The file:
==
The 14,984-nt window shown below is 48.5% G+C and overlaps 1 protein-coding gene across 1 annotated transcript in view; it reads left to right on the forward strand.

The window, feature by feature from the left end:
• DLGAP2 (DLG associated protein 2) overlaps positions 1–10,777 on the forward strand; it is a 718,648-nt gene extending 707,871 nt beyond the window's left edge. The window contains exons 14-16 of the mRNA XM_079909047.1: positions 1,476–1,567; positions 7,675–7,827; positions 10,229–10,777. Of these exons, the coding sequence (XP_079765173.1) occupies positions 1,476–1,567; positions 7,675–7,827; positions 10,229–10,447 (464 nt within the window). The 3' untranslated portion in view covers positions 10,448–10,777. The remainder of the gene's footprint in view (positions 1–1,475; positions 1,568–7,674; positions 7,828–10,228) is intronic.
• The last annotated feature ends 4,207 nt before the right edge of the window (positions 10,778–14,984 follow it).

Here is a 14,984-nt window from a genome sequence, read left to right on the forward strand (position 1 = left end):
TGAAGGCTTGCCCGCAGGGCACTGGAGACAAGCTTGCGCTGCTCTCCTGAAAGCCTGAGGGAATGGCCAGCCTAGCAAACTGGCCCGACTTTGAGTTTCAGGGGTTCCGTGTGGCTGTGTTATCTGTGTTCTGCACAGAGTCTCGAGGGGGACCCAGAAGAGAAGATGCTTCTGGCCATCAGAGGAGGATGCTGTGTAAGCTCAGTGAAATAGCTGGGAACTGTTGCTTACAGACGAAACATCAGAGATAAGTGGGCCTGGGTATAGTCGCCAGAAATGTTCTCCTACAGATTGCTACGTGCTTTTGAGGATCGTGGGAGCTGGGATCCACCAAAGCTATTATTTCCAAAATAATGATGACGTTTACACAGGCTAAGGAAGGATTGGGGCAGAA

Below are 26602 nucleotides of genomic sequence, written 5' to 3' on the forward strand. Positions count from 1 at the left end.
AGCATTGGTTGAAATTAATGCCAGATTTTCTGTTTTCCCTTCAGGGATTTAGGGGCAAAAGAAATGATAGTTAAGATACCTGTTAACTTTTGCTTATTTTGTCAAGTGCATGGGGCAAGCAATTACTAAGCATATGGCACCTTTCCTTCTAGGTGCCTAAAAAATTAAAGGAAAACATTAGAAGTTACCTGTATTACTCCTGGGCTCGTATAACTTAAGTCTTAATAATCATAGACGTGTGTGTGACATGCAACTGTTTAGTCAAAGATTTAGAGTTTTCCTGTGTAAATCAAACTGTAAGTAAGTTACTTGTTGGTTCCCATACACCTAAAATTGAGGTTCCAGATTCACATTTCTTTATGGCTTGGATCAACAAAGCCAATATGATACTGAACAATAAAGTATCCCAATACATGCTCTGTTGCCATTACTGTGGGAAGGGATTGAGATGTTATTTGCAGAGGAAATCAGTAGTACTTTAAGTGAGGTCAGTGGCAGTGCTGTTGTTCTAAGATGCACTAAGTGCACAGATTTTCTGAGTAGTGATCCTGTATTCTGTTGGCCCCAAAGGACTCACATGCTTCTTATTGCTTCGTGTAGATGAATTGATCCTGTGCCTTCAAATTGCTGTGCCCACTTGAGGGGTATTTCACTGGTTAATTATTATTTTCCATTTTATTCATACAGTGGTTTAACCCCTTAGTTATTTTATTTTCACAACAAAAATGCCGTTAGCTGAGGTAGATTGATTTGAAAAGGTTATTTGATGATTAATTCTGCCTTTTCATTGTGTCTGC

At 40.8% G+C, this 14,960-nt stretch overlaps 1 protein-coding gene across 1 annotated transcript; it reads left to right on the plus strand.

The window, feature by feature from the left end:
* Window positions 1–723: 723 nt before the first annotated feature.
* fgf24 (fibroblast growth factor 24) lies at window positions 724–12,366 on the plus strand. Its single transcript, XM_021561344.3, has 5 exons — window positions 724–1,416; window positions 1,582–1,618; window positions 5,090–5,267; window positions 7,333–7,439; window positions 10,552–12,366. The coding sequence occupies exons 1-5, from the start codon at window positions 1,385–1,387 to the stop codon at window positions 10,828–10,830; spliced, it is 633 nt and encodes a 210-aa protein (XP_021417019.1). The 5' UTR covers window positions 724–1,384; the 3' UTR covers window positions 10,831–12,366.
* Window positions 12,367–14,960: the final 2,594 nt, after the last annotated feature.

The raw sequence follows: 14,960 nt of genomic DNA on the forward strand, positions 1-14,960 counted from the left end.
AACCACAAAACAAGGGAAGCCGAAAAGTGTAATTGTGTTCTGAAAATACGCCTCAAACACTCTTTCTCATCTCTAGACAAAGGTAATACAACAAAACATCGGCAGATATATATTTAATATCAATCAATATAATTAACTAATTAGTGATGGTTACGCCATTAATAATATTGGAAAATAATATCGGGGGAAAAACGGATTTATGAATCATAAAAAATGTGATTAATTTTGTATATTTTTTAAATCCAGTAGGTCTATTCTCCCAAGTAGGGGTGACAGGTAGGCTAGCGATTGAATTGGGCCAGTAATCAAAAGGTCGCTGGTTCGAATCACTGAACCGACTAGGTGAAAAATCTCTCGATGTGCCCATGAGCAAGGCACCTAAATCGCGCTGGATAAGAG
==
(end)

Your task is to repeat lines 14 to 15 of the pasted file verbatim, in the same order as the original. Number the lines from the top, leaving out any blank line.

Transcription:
The raw sequence follows: 14,960 nt of genomic DNA on the forward strand, positions 1-14,960 counted from the left end.
AACCACAAAACAAGGGAAGCCGAAAAGTGTAATTGTGTTCTGAAAATACGCCTCAAACACTCTTTCTCATCTCTAGACAAAGGTAATACAACAAAACATCGGCAGATATATATTTAATATCAATCAATATAATTAACTAATTAGTGATGGTTACGCCATTAATAATATTGGAAAATAATATCGGGGGAAAAACGGATTTATGAATCATAAAAAATGTGATTAATTTTGTATATTTTTTAAATCCAGTAGGTCTATTCTCCCAAGTAGGGGTGACAGGTAGGCTAGCGATTGAATTGGGCCAGTAATCAAAAGGTCGCTGGTTCGAATCACTGAACCGACTAGGTGAAAAATCTCTCGATGTGCCCATGAGCAAGGCACCTAAATCGCGCTGGATAAGAG